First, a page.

Lighting the Lamp with Rick Ackerman
Well, that's two refund games in a row for the Blues now. "What's a refund game?" you ask. A refund game is a home game in which the Blues barely manage to show up and play with no passion or pride, somehow forgetting how to pass, shoot, clear their own zone and overall just plain suck at simple hockey basics. A refund game is one in which an opponent with far fewer points and worse record makes the Blues look like a bad high school hockey team waiting for the holiday break. A refund game is one in which you wish management would refund your money, truly regretting that you spent around $200 for tickets (and almost $100 for two crummy hotdogs, two lousy beers, a new Blues hat and a Parayko #55 t-shirt) since it was a total waste of your time and you could have watched some decent hockey at home on Center Ice and spent the money on Christmas gifts.
Out scored and out played by the lowly Florida Panthers and Toronto Maple Leafs on home ice, the Blues are apparently doing their best to get Coach Hitchcock fired before Christmas so he will have plenty of time to spend with family and friends for the holidays. If the Blues can manage to play down to the visiting Arizona Coyotes tonight for yet another refund game, Hitch's Christmas present from the boys just might become a reality. Historically, the Blues like to fire good coaches to remedy a poorly performing team. Just ask Scotty Bowman, Red Berenson, Brian Sutter or Joel Quenneville. Unfortunately, you can't ask Al Arbour or Jimmy Roberts.
(Trivia question: what do Berenson, Sutter and Quenneville all have in common with Ken Hitchcock? Answer: they have all won the Jack Adams Award while coaching the Blues and have all been sacked by the Blues, except Hitchcock, who could easily be fired by the time this article is actually printed and distributed.)
The visiting desert dogs from Arizona have seen a substantial improvement in on-ice play this season, hovering around the .500 mark and on the bubble for qualification for the upcoming playoffs. Last season the Coyotes finished dead last in the Western Conference with 56 points, 26 games under .500, outscored by 102 goals. Only Buffalo had fewer points (54) in the entire league. Led by rookie wingers Max Domi and Anthony Duclair, rejuvenated center Martin Hanzal and defenseman Oliver Ekman-Larsson, Arizona was in third place in the Pacific Division as of last Sunday.
Problems abound at home in Phoenix, or more accurately, in the city of Glendale. On June 10 of this year, the Glendale City Council voted to end their lease agreement with the Coyotes at Gila River Arena. Previously, the Phoenix Coyotes had played at the downtown America West Arena (now Talking Stick Resort Arena) since 2003, seven years after the team moved to the Valley of the Sun from Winnipeg. In July a new resolution was reached. Under the new two-year agreement, Glendale would pay the Coyotes $6.5 million annually to manage the arena, a price reduction of $8.5 million per year. In exchange, the Coyotes would keep roughly $6 million in formerly shared ticket, parking and naming-rights revenue.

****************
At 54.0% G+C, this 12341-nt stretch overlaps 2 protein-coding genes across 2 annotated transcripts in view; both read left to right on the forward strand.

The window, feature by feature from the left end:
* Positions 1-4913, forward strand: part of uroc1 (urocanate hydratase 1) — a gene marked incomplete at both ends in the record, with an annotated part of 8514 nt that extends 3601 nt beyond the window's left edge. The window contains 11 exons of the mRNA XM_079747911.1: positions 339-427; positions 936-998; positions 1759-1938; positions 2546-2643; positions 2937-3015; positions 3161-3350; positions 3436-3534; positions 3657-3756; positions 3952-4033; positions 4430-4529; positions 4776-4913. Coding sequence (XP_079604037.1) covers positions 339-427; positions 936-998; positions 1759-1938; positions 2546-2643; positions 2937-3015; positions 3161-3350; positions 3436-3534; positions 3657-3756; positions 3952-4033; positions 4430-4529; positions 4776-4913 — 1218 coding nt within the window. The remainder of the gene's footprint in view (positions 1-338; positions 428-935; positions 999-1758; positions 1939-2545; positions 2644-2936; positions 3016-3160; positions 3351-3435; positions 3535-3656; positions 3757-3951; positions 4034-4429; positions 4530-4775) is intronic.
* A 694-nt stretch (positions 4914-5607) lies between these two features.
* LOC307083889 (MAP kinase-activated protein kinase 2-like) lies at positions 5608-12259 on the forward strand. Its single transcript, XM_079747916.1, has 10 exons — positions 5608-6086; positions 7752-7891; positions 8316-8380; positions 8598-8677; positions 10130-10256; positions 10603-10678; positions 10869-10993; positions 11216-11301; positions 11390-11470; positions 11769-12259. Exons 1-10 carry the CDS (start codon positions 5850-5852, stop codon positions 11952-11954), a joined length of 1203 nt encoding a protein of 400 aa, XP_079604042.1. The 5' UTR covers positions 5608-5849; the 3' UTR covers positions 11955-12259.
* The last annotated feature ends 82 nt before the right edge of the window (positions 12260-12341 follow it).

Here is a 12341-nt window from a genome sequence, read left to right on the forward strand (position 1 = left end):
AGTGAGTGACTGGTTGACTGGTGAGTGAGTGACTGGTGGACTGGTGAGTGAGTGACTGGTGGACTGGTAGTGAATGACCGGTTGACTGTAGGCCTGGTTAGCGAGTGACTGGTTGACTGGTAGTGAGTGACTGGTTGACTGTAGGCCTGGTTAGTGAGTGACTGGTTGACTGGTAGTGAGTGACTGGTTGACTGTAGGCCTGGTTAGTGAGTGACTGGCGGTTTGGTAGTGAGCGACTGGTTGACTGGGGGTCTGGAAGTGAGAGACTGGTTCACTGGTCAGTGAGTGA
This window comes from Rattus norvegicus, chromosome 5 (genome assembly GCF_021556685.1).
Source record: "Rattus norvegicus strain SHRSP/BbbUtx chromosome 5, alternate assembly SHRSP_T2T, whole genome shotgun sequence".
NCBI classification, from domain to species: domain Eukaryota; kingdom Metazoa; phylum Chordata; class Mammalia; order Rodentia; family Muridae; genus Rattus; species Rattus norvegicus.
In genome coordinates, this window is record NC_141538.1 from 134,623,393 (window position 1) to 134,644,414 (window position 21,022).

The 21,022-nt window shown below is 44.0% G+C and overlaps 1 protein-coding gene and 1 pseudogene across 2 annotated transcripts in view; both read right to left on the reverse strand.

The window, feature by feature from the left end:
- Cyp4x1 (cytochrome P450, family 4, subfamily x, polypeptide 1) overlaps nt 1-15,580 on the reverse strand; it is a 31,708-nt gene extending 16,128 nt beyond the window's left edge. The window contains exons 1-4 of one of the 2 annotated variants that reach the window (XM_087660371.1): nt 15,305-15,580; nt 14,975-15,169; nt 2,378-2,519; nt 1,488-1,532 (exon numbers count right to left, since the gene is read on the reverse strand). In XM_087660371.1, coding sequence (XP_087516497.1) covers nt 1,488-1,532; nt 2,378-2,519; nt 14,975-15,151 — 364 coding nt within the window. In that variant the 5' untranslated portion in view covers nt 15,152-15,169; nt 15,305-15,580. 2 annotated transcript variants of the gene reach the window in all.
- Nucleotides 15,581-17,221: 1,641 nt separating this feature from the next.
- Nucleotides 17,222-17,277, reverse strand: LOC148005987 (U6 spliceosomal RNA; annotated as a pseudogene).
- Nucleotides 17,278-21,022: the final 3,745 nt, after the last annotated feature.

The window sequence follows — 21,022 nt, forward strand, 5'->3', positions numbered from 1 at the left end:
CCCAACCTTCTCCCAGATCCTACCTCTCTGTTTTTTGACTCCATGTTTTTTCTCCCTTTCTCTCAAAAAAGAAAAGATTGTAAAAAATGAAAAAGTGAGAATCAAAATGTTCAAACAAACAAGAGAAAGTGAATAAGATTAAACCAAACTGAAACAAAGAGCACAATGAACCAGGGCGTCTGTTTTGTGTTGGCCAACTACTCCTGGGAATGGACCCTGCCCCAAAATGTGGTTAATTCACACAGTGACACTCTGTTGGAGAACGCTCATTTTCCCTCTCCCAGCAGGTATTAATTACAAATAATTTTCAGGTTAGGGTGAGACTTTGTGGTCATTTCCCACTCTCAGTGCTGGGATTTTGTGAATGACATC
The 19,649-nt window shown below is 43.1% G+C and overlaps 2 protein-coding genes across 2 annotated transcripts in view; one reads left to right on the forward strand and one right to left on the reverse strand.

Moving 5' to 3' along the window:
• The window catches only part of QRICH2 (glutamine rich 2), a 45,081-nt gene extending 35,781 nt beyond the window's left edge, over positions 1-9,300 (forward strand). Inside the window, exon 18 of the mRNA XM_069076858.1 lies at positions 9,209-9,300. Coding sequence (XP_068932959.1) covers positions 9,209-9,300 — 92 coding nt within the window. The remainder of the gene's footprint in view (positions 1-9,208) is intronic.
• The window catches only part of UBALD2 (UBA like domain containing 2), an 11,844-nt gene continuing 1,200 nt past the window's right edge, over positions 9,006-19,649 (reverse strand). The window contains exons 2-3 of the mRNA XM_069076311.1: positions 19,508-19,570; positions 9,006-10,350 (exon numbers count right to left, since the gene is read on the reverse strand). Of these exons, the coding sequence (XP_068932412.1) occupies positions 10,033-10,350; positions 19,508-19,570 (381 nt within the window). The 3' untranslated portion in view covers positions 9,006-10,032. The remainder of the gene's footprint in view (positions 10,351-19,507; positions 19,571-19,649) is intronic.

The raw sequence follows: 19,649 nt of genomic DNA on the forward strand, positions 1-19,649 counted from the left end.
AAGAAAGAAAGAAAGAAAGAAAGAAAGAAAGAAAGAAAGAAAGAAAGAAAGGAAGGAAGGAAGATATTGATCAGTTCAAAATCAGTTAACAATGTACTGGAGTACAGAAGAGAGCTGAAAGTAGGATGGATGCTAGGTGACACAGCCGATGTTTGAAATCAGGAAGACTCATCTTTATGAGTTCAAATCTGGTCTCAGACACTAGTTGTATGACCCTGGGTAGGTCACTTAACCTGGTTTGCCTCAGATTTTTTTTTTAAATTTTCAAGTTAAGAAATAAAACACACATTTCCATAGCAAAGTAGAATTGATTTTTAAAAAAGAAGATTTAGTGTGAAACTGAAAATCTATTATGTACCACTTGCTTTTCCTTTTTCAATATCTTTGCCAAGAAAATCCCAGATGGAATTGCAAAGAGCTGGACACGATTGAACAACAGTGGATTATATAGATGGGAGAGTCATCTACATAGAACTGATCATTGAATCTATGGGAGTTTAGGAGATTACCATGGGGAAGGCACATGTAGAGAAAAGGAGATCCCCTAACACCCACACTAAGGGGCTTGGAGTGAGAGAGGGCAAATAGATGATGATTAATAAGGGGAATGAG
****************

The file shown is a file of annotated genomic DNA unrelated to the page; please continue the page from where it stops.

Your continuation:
The relationship between hockey club and city has been contentious and strained, especially since Glendale has not received the amount of concert and parking revenue expected from the 2013 agreement made with the team. In the two years since that deal, the city has lost over $16 million in projected revenue. Coyotes President Anthony Leblanc now says that he's uncertain whether the Coyotes even have a long term future at the Gila River Arena. Team officials are exploring the possibilities of a new arena somewhere in the metro Phoenix area after the new agreement reaches term in two years, adamantly declaring they do not desire to relocate to Las Vegas or Seattle.
And that is mostly because of the Phoenix metro area's vast potential for professional sports. The Valley of the Sun has now reached around 5.5 million in population, making it the 12th largest metropolitan area in the nation. It is also one of the fastest growing areas, gaining around 1.5 million inhabitants since 2000. The Coyotes are valued by Forbes at $220 million, ranked 29th in the league, substantially more than the team was bought for ($170 million) in 2013. Unfortunately, though, they are operating with a debt to value ratio (including arena debts) of 63%. In comparison, the Blues are worth $270 million (ranked 24th), purchased in 2012 for $180 million. And the Blues debt to value ratio is only 24%.
(Note: A high debt to value
The Coyotes and Gila River Arena are also hampered by no actual increase in attendance despite the improved play of the team. Arizona still averages 13, 300 fans per game, only 77% of capacity, almost the exact same as last year. Unless attendance increases dramatically and soon, the hockey team could well be on the way to bankruptcy and a new location much sooner than anticipated.
In the meantime, the Blues are now 7-6-3 since Halloween, outscored 43 to 39 in that 16-game span. When will the boys of October (8-2-1; 30-23) return?